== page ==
retail news in context, analysis with attitude

MNB Archive Search

Please Note: Some MNB articles contain special formatting characters, and may cause your search to produce fewer results than expected.

    Published on: July 31, 2015

    by Kevin Coupe

    If McDonald's were forced by a minimum wage increase to pay its employees $15 an hour, what would the impact be on the cost of a Big Mac?

    That's the question posed by the Washington Post, which reports on a study by Purdue University's School of Hospitality and Tourism Management, which "used data from both the National Restaurant Association and Deloitte & Touche to estimate how much fast-food companies would need to boost sales given varying changes in the minimum wage. Assuming the industry maintained its current profit margin of 6.3 percent - which, to be fair, is fairly slim - hiking the pay floor at fast-food restaurants to $15 an hour would mean just a 4.3 percent increase in prices."

    Now, to be fair, this is just a rough estimate - the numbers would vary based on location and what the minimum wage is now, just as financial needs vary depend on where the employees live.

    But, the Post writes, essentially the question is whether people would be willing to "pay 17 extra cents for a Big Mc if it meant the person who prepared it could earn a living wage."

    Though I suppose that some might ask whether people should be forced to pay that extra 17 cents for a Big Mac to support a living wage.

    Seventeen cents? To me, that's both a no-brainer and an Eye-Opener.
    KC's View:

    Published on: July 31, 2015

    Politico has a terrific story entitled, "Why President Obama and Congress turned their backs on food safety," which says that "the Obama administration and Congress have all but squandered an opportunity to give the anemic Food and Drug Administration, which is responsible for the safety of 80 percent of the nation’s food supply, a level of oversight the public long assumed it already had.

    "On paper, the law that Congress passed in late 2010 — known as the Food Safety Modernization Act — was bigger than anything since Teddy Roosevelt cleaned up the meatpacking industry. The law mandated more inspections and much tougher anti-contamination standards for everything from peaches to imported pesto sauce, and it placed more emphasis on preventing outbreaks than on chasing them down after people become sick.

    "But almost five years later, not one of the sweeping new rules has been implemented and funding is more than $276 million behind where it needs to be. A law that could have been legacy-defining for President Barack Obama instead represents a startling example of a broad and bipartisan policy initiative stymied by politics and the neglect of some of its strongest proponents."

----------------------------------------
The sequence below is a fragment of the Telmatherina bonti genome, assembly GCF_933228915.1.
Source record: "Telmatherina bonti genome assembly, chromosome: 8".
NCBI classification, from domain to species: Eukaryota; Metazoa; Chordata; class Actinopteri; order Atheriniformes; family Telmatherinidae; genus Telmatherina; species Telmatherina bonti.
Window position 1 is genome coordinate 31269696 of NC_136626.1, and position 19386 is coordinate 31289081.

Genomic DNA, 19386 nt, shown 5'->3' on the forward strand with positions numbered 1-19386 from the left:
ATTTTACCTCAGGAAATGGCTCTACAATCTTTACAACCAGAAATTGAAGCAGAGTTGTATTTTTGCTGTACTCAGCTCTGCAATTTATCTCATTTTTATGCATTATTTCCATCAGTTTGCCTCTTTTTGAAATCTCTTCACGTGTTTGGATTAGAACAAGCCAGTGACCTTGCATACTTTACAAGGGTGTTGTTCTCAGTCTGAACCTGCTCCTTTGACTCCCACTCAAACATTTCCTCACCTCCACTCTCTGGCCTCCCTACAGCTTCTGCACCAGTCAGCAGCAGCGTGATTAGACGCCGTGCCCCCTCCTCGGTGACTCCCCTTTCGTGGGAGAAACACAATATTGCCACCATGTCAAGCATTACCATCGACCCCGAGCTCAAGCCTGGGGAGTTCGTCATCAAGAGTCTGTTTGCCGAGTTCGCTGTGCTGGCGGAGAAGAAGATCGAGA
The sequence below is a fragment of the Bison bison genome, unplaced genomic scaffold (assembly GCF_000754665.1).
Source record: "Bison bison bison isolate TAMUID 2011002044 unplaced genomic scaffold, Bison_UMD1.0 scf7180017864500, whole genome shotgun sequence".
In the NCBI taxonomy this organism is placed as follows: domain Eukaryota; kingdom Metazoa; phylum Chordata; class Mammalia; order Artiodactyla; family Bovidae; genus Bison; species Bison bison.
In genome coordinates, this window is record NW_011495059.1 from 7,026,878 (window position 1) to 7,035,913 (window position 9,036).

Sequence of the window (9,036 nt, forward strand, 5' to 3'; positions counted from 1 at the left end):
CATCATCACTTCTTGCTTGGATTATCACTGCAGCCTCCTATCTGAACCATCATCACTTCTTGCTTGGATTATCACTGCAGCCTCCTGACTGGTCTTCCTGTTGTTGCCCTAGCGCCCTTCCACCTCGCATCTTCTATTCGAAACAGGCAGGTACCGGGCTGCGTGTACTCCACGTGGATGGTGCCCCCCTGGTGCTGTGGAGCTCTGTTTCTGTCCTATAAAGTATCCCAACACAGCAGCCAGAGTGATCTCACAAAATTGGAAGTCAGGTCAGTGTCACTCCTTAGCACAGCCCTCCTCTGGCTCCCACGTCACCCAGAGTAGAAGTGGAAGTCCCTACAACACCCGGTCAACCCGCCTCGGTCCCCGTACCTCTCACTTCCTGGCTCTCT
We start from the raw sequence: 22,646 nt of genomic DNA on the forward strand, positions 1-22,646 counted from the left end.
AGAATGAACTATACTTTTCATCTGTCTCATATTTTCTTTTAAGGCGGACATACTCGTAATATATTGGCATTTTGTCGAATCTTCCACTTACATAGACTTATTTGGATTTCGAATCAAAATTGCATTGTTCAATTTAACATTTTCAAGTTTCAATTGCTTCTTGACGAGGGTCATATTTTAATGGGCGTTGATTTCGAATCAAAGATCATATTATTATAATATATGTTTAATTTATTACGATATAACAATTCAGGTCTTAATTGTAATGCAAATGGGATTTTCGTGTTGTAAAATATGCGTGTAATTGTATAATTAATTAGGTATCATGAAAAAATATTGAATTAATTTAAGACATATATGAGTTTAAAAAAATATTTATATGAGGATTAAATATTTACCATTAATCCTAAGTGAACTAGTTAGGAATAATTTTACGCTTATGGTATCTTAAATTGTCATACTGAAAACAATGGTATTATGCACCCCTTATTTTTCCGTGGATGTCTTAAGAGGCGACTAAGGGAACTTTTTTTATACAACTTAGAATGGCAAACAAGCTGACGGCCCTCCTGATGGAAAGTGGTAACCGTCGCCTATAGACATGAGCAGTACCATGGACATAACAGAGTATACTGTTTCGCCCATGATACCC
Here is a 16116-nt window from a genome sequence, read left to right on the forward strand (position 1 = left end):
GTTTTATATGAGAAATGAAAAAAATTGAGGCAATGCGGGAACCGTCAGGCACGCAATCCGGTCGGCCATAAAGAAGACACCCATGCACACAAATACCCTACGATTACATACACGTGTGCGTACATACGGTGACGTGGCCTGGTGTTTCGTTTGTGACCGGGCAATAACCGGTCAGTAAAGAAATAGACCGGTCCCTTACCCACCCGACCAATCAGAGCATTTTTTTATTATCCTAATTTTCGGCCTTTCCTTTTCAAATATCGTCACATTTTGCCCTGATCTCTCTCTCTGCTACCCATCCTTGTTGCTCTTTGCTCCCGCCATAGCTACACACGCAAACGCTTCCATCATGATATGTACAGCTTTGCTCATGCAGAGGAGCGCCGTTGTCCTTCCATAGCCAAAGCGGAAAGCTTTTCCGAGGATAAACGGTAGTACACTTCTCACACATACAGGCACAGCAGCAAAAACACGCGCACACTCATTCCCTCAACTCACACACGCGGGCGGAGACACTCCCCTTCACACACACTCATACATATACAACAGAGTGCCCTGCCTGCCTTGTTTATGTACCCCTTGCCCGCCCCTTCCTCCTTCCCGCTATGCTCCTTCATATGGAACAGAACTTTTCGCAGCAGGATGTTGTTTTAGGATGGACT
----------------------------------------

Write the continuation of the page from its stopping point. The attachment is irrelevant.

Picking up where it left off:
The analysis is in-depth, the conclusions may alone may make you sick, and you can read the entire story here.
    KC's View:
    First of all, full disclosure ... ReposiTrak, which offers a trackability and traceability system that will help food industry companies comply with the Food Safety and Modernization Act (FSMA), is a valued and longtime MNB sponsor, and not only have I done a series of videos for the company that highlight the problems and solutions (which you can see here), but I'm working on a new batch.

    So I do have a dog in this hunt. I also would like to think that through my interactions with the folks at ReposiTrak, as well as numerous retailers and manufacturers, and the food safety folks at the Food Marketing Institute (FMI), which includes ReposiTrak in its suite of food safety-related tools, I actually have learned more about the subject than I might otherwise know.

    This much I am sure of ... while it has taken a long time for the new FSMA regulations to be finalized, when they finally are, the implications are going to be serious for the food industry. It will take a year once the new rules are announced for them to be enforced, but it will happen ... and I am persuaded that many retailers simply are not ready.

    But perhaps even more importantly, the people to whom I have spoken who are progressive and committed this issue pretty much all agree that the new FSMA regulations, whatever they are, almost certainly will represent the bare minimum that food industry companies need to do in order to provide their customers with safe and reliable food. FSMA is not the end, but the beginning ... and the bureaucratic nightmare, the breakdown in leadership, and chronic underfunding of this new and, I think, necessary set of rules does not make it any less important for companies to step up and do the right thing.

    Published on: July 31, 2015

    Quartz reports that the World Health Organization's International Agency for Research on Cancer (IARC) is expected to release a report this October that will identify red meat as a carcinogen.

    The story says that "eating too much red meat has been linked to health problems including shorter lifespans, heart disease, and various kinds of cancer. In April 2014, the IARC cited studies linking red and processed meats to colorectal, esophageal, lung, and pancreatic cancer, and called determining the connection a 'high priority.' Since then, the organization has been collecting information to make their final determination," which is expected to be published later this year.

    Meat lobbyists already are worried, and the story quotes Betsy Booren, vice president for scientific affairs at the North American Meat Institute, as saying that "if they determine that red and processed meat causes cancer—and I think that they will—that moniker will stick around for years ... It could take decades and billions of dollars to change that." And she said that her organization will fight any such classification, just as it fought against "the US Dietary Guidelines Advisory Committee’s recent report that said healthier diets are lower in red and processed meats."